A Global Lens
Global Medical Brigades students bring eye-opening change to medical clinic in Panama
By Emily PayneMedia Inquiries
- Mellon College of Science
Every March, two dozen students pack their bags, don scrubs and head out for a service trip as part of Carnegie Mellon University's chapter of Global Medical Brigades (GMB). Over spring break this year, the group traveled to Pueblo Nuevo, Panama, to set up a medical clinic and work with Panamanian doctors to bring medical, dental and optical care to hundreds of underserved community members.
The journey was junior chemistry major Nelly Kowalewski's third trip with the team and her first trip as the education and co-vision chair for the group.
"The reason I keep coming back to Global Medical Brigades every year is because of the interactions I have with the community there. Language and cultural barriers, governments and borders, it melts away when you're there," she said.
Melting away some of those barriers is what Kowalewski does as education chair. She teaches her fellow students necessary Spanish phrases and vocabulary, along with medical vocabulary to talk to patients about their symptoms and medical needs. She also gives the group a background lesson in the history, culture and customs of the country.
There's a lot of planning that goes into the trip in other areas, Kowalewski said. The group meets weekly from September through March to run mock clinics in Spanish, organize fundraisers and practice how to take blood pressure and use autorefractors. They also staff weekly shifts at Rite-Aid to collect medications and supplies, run a CMU Crowdfunding project to raise additional funds and catalogue hundreds of pairs of glasses annually for their in-country vision station.
The meticulous planning helps students assist as many patients as possible during the trip. At the medical clinic, the students help with initial patient intake, by recording patients' symptoms, taking vitals, referring patients for consultations, distributing medications and supplies, and using autorefractors to measure eye prescriptions. They also provide public health information - this year, they met with children in Pueblo Nuevo to practice nutrition and hygiene education.
Kowalewski said one of the most rewarding aspects is helping community members to see better. Carnegie Mellon Global Medical Brigades was one of the first chapters to pilot a vision station in 2015.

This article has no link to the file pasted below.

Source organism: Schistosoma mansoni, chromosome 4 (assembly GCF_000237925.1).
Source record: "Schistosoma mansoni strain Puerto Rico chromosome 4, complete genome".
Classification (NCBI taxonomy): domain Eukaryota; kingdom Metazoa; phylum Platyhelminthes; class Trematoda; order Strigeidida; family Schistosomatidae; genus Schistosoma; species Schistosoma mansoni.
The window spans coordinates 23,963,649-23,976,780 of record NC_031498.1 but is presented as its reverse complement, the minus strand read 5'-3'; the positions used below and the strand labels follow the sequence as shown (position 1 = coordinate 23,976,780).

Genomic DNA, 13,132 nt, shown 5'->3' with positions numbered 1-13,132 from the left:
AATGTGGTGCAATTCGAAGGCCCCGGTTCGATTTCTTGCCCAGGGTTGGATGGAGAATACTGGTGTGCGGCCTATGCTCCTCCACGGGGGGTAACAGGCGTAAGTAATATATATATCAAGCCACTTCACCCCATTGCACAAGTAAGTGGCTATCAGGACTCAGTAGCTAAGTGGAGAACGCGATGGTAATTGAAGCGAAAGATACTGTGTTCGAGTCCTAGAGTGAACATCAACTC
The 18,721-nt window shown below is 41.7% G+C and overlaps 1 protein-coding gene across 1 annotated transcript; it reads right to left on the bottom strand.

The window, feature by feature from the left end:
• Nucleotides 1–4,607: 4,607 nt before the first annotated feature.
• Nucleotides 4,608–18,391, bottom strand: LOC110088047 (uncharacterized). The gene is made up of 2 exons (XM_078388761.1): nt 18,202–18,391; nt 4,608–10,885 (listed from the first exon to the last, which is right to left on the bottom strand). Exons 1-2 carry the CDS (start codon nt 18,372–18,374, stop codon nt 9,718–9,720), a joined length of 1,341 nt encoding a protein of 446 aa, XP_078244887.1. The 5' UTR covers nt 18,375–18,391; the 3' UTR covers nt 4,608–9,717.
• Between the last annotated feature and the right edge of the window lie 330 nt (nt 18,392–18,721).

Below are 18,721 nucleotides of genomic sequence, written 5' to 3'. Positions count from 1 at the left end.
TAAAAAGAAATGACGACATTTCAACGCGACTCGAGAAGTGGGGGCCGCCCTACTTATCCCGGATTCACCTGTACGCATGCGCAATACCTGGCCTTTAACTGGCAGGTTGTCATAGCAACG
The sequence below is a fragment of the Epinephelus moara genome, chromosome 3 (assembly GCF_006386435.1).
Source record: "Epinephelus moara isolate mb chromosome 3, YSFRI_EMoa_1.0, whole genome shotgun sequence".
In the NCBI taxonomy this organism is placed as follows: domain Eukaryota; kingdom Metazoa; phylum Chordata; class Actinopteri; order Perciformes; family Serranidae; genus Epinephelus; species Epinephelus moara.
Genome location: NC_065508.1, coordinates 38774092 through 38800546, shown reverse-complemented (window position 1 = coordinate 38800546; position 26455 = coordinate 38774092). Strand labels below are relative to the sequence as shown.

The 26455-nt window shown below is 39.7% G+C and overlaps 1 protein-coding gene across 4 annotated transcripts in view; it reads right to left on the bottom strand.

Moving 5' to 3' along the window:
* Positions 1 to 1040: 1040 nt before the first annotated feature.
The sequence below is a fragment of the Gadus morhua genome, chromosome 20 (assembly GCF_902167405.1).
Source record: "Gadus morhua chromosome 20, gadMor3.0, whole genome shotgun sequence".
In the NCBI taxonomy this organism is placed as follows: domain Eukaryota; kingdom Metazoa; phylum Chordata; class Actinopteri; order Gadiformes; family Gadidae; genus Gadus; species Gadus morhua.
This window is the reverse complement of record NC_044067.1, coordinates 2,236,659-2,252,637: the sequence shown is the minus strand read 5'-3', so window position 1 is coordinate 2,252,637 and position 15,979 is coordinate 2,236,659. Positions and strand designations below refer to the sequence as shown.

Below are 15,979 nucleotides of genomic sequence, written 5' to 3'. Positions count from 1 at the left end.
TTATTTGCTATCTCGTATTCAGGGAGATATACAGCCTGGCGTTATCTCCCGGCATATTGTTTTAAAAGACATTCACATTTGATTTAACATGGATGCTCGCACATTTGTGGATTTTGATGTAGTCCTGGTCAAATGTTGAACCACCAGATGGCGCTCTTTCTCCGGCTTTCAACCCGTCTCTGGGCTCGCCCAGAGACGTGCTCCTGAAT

"We have an inventory of roughly 700 or 800 glasses that we bring with us every year," Kowalewski said. The group measures the prescription of the glasses they collect at University of Pittsburgh Medical Center and catalogues them in an inventory programmed by Jaehyun Lee, a junior biological sciences major and vice president of GMB. While in-country, they can input the prescription of the patient's eyes, as measured by the optometrist, into the program to find the best match and style of glasses for the patient.
"I think the vision station has one of the most immediate and sustainable impacts," Kowalewski said. After giving one community member a pair of glasses, she recalled his relief that he could see better and his excitement that he could finally play his guitar again.
Seeing this impact on previous trips gave Kowalewski another idea. She said she noticed that many in the community work outside and are unable to protect their eyes from preventable problems, such as exposure to ultra violet radiation. Kowalewski and Fundraising and Co-Vision Chair Jakub Kowalewski, a sophomore mechanical engineering major, rallied their efforts to set up a sunglasses collection. With the help of the Mellon College of Science and other colleges across Carnegie Mellon, they collected and distributed 300 pairs of sunglasses to patients who came through their clinic.
The moments outside of the clinic are equally as impactful. One of the best feelings, Kowalewski said, is being welcomed into the community and getting to know the people they are working with. The students often get to spend time playing games with the younger kids, connecting with people their own age about their hopes for the future and learning from older community members.
"GMB has been one of the most meaningful and eye-opening experiences of my life, and the interactions and connections that I have made with community members are things that I will remember for the rest of my life and carry with me wherever I go," Kowalewski said.